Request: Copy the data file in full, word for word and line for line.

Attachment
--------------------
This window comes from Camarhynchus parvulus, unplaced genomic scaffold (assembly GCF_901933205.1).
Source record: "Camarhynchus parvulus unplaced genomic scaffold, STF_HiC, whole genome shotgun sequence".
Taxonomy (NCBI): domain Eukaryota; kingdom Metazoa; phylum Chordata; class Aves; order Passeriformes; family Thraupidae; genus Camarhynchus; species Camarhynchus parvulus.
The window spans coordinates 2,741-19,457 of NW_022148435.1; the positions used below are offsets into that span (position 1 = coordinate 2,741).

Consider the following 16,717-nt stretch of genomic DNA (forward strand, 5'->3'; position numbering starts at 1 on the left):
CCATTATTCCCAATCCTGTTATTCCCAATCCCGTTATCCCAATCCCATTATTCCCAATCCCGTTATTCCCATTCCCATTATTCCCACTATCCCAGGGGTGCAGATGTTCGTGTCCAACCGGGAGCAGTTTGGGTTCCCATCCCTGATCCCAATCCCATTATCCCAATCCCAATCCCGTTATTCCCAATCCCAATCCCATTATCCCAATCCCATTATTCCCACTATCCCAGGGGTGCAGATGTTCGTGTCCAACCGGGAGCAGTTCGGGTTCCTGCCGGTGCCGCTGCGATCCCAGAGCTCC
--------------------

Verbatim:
This window comes from Camarhynchus parvulus, unplaced genomic scaffold (assembly GCF_901933205.1).
Source record: "Camarhynchus parvulus unplaced genomic scaffold, STF_HiC, whole genome shotgun sequence".
Taxonomy (NCBI): domain Eukaryota; kingdom Metazoa; phylum Chordata; class Aves; order Passeriformes; family Thraupidae; genus Camarhynchus; species Camarhynchus parvulus.
The window spans coordinates 2,741-19,457 of NW_022148435.1; the positions used below are offsets into that span (position 1 = coordinate 2,741).

Consider the following 16,717-nt stretch of genomic DNA (forward strand, 5'->3'; position numbering starts at 1 on the left):
CCATTATTCCCAATCCTGTTATTCCCAATCCCGTTATCCCAATCCCATTATTCCCAATCCCGTTATTCCCATTCCCATTATTCCCACTATCCCAGGGGTGCAGATGTTCGTGTCCAACCGGGAGCAGTTTGGGTTCCCATCCCTGATCCCAATCCCATTATCCCAATCCCAATCCCGTTATTCCCAATCCCAATCCCATTATCCCAATCCCATTATTCCCACTATCCCAGGGGTGCAGATGTTCGTGTCCAACCGGGAGCAGTTCGGGTTCCTGCCGGTGCCGCTGCGATCCCAGAGCTCC